The goal of this study was to assess the relationship between race-ethnicity, and neighborhood socioeconomic level, and adherence to National Comprehensive Cancer Network endometrial carcinoma recommendations. The data come from the SEER (Surveillance, Epidemiology, and End Results) cancer registry, which tracked women diagnosed with endometrial carcinoma from 2006 to 2015. After inclusion and exclusion criteria were applied, the sample contained 83,883 women. To assess the relationship between race–ethnicity and neighborhood socioeconomic level and adherence to treatment guidelines, descriptive statistics, bivariate analysis, univariate and multivariate logistic regression models were used. After adjusting for demographic and clinical variables, Black, Latina, and American Indian or Alaska Native women had lower odds of obtaining adherent therapy compared to White women, whereas Asian and Native Hawaiian or Pacific Islander women had greater odds of receiving adherent treatment. After controlling for covariates, there was a neighborhood socioeconomic status gradient: women in the high–middle, middle, low–middle, and lowest neighborhood socioeconomic status groups had lower odds of receiving adherent treatment than those in the highest socioeconomic status group.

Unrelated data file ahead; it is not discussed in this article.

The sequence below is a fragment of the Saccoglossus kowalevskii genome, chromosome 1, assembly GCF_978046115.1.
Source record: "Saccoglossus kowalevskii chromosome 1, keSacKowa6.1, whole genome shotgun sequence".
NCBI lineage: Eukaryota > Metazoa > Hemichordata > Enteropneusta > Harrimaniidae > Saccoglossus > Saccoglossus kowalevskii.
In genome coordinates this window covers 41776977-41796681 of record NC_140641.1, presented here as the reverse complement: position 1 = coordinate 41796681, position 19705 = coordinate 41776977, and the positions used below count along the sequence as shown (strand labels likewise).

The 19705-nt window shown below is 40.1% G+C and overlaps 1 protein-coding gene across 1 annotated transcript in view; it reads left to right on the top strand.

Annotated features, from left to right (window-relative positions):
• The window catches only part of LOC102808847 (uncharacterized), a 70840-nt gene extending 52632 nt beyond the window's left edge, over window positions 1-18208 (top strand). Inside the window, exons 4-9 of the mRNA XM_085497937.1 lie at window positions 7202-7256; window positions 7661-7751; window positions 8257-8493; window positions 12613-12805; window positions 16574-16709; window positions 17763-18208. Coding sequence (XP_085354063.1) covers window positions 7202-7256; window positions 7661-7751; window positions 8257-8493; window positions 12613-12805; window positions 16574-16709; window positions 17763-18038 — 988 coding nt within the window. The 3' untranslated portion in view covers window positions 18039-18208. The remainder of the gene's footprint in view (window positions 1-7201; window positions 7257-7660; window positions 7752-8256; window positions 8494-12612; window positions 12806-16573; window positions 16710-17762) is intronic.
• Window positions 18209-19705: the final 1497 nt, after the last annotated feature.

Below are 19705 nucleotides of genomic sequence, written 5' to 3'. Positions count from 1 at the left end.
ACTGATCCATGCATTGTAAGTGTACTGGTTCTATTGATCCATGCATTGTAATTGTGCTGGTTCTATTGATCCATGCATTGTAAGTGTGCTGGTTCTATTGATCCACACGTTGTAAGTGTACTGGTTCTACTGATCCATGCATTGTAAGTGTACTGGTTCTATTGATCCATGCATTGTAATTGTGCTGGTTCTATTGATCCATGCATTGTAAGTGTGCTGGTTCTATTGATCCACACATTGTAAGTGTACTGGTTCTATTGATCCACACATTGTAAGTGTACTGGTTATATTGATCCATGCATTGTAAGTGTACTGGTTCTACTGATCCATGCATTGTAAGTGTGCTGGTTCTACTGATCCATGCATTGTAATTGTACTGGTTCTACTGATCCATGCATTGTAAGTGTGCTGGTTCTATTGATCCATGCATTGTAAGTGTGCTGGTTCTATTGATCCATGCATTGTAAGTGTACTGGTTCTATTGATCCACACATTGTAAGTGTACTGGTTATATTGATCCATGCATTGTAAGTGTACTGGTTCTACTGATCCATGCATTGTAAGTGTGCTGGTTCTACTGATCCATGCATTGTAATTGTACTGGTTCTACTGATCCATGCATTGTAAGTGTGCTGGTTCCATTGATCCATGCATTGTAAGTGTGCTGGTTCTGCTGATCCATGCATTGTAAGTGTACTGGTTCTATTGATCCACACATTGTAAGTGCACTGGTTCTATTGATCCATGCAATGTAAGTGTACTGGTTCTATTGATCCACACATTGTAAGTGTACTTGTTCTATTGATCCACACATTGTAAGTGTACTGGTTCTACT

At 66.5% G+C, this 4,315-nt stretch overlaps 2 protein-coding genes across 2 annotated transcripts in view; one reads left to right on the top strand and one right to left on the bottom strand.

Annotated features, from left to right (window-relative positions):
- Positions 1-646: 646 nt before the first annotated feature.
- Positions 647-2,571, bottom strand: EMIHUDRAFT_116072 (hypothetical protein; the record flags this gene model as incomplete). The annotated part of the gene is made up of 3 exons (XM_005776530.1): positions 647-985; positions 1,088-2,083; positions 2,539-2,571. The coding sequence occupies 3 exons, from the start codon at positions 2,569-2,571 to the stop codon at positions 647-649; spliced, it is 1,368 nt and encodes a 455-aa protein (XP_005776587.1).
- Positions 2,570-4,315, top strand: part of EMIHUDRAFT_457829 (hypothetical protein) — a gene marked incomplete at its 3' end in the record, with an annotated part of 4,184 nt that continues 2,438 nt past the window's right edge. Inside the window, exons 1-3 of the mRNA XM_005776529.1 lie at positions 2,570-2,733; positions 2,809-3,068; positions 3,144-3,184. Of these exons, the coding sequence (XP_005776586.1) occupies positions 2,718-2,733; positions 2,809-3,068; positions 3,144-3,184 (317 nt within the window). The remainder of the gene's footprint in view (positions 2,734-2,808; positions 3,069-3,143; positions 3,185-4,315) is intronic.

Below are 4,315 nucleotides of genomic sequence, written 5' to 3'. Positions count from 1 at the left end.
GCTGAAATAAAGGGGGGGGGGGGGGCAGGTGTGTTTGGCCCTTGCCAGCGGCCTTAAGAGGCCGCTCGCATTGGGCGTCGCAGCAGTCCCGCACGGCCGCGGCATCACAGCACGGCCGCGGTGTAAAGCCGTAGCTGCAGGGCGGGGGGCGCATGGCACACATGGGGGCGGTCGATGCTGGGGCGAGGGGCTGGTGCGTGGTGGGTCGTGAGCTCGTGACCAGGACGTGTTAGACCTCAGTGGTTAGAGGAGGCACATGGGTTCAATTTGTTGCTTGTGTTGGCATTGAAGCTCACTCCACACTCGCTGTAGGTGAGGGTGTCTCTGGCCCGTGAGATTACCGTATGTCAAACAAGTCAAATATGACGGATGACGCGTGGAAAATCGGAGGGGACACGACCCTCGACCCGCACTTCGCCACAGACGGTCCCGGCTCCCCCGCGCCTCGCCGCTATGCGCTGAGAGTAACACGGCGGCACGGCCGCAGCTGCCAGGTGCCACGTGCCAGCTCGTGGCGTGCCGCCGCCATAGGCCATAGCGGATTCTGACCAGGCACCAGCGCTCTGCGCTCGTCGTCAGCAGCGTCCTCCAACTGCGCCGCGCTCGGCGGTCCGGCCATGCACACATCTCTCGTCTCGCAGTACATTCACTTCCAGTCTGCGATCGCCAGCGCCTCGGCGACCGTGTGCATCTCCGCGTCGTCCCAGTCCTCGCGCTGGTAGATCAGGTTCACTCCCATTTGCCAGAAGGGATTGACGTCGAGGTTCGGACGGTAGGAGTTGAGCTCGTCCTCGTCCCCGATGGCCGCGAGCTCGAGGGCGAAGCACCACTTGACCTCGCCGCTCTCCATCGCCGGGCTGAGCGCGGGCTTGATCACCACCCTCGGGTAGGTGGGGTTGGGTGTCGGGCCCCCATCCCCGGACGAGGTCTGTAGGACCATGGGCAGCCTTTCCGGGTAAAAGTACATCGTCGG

This study’s findings indicate that there are racial–ethnic and neighborhood socioeconomic inequalities in National Comprehensive Cancer Network treatment adherence for endometrial cancer. Treatment protocols should not change based on sociodemographics. Interventions are required to guarantee that equitable cancer treatment methods are available to all people, regardless of race, ethnicity, or socioeconomic status.